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Migrate an existing project from TFS to Git with changeset history intact

Migrate an existing project from TFS to Git with changeset history intact

When I first started searching on the topic of moving from my 2 year old tfs repository on visualstudio.com over to a new git repository, I was mentally preparing myself for a struggle. I figured, at best, that I would be able to write some code in order to pull out the changeset history and then commit that to a new git repo. At worst, I would have to say goodbye to a almost two years of change history and start all over. To my surprise, I faced neither scenario thanks to an amazing open source tool called Git-TF! Git-TF does all the heavy lifting for you by "cloning" your team project repository to a local git directory and even allowing you to commit and push back if so inclined. For my purposes here though, I just needed the clone part of its functionality to make my migration as painless and fast as possible.

Step 1 - Install

Install Git-TF. Best way on Windows is via Chocolatey since it will automatically wire up the PATH for you.

choco install git-tf -y

No Chocolatey or not on Windows? Then follow the manual instructions on CodePlex https://gittf.codeplex.com/

Step 2 - Clone

Clone your TFS or visualstudio.com team project branch from the command line to the directory of your choice.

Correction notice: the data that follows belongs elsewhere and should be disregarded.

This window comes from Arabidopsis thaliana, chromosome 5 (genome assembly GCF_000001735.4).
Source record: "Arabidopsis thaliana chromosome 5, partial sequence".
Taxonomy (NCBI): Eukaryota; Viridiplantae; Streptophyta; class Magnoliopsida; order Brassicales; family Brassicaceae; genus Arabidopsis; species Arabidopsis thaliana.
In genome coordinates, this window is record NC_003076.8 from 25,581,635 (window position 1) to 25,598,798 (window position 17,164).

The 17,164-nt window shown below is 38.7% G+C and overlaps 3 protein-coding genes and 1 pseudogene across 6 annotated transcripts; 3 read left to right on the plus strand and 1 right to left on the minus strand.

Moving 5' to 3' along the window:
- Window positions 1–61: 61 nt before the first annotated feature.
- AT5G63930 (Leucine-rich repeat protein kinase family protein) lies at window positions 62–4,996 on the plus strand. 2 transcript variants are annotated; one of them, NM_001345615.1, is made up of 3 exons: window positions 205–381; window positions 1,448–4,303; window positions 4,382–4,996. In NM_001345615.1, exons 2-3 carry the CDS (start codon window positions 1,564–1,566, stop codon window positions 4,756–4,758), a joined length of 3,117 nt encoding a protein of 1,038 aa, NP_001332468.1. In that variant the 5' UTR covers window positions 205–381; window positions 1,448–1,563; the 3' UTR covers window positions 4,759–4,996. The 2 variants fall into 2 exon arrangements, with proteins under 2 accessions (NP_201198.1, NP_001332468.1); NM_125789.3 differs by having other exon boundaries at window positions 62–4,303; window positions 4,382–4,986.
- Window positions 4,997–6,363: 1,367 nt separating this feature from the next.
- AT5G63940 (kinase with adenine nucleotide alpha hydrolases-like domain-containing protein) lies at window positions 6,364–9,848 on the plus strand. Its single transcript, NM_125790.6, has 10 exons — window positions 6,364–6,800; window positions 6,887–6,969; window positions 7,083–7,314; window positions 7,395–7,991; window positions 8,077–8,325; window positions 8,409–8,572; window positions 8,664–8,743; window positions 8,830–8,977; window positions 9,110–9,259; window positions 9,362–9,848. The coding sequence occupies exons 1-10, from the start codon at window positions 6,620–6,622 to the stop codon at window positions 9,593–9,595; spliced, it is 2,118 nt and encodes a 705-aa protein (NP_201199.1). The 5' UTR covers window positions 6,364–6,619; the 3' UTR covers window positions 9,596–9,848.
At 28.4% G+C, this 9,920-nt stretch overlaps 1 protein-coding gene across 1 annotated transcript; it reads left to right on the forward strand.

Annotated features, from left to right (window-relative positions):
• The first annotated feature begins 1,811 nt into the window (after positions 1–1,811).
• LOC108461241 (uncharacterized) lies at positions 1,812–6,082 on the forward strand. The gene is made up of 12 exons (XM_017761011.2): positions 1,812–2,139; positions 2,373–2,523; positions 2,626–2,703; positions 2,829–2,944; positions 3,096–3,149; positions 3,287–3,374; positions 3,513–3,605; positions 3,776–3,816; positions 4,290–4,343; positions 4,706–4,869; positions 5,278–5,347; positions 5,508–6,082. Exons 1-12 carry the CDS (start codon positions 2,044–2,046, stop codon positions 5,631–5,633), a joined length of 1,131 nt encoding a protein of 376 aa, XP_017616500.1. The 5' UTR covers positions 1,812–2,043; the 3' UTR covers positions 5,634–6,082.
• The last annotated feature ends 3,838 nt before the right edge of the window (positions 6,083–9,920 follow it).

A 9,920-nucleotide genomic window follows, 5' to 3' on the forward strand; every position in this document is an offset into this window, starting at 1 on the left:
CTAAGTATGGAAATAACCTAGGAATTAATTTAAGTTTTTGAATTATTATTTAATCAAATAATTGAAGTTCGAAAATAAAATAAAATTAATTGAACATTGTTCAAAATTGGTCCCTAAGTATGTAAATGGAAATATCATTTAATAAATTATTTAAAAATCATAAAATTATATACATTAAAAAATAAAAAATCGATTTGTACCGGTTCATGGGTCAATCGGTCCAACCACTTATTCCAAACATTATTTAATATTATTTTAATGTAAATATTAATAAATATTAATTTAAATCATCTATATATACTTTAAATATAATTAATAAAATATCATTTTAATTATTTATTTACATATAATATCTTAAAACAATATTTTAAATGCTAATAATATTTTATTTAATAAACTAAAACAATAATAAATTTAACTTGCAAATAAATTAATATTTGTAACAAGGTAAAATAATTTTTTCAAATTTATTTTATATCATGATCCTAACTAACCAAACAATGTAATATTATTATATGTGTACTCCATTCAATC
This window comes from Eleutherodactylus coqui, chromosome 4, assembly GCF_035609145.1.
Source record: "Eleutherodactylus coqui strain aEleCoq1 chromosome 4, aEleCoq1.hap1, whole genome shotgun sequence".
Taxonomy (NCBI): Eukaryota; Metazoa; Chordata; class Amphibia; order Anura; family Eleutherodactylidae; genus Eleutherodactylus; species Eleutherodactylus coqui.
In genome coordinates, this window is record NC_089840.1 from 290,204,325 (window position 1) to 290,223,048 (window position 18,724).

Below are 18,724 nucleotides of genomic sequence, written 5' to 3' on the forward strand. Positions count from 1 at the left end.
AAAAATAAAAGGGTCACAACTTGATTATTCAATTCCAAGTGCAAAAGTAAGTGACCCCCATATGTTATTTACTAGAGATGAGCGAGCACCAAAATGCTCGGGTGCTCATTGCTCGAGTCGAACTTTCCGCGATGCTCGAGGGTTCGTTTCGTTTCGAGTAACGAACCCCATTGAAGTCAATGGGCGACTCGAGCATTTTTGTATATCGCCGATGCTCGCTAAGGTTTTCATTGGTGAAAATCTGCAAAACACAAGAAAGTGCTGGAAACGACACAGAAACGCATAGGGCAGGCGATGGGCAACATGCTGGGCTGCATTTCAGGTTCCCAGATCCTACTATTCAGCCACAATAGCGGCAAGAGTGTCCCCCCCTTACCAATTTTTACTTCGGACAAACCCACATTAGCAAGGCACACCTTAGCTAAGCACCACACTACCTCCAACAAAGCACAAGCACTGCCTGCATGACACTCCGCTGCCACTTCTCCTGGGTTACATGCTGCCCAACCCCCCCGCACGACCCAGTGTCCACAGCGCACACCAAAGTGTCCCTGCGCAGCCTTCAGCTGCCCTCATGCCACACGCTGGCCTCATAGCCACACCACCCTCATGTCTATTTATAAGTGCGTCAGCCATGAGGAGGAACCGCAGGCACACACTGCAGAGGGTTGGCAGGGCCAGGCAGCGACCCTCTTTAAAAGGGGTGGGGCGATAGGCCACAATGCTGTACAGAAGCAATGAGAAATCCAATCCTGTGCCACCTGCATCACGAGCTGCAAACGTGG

You will then be prompted for your credentials (Alt credentials if using visualstudio.com). Once accepted, the download will begin and could take some time depending on length of your changeset history or size of your repository.

Step 3 - Prep & Cleanup

Now that you have an exact replica of your team project branch as a local git repository, it's time to clean up some files and add some others to make things a bit more git friendly.

  • Remove the TFS source control bindings from solution. Now, you could have done this from within Visual Studio, but its just as easy to do it manually. Simply remove all of the *.vssscc files and make small edit to your .sln file removing the GlobalSection(TeamFoundationVersionControl) ... EndGlobalSection in your favorite text editor.
  • Add a .gitignore file. It's likely your Visual Studio project or solution will have some files you won't want in your repository (packages, obj, etc) once your solution is built. A near complete way to start is by copying everything from the standard VisualStudio.gitignore file into your own. This will ensure all of the build generated files, packages, and even your resharper cache folder will not be committed into your new repo.
  • Add a .gitattributes file to help git understand how to deal with visual studio specific files. e.g. How should a .csproj file be treated? Here is a good example of what you should include in yours https://github.com/Danimoth/gitattributes/blob/master/CSharp.gitattributes. You'll also find a similar attributes file created for you if you've ever initialized a git repo using the GitHub client for Windows.
  • Add an optional README.md file (markdown or text). A standard GitHub convention that I've become accustomed to, even for private repositories. Great way to quickly outline things about your project that would be useful at a glance, such as build instructions or requirements.

Step 4 - Commit & Push

Now that I've git-ified the repository, it's time to commit the files, add the remote, and push the new branch out to GitHub. Note though that GitHub is just my example here, the remote could easily be Bitbucket, Stash, or all three.

For a great git tutorial series, I highly recommend Atlassian's
Or, for putting a face on the console, check out SourceTree

That's it! Project published with all history intact.

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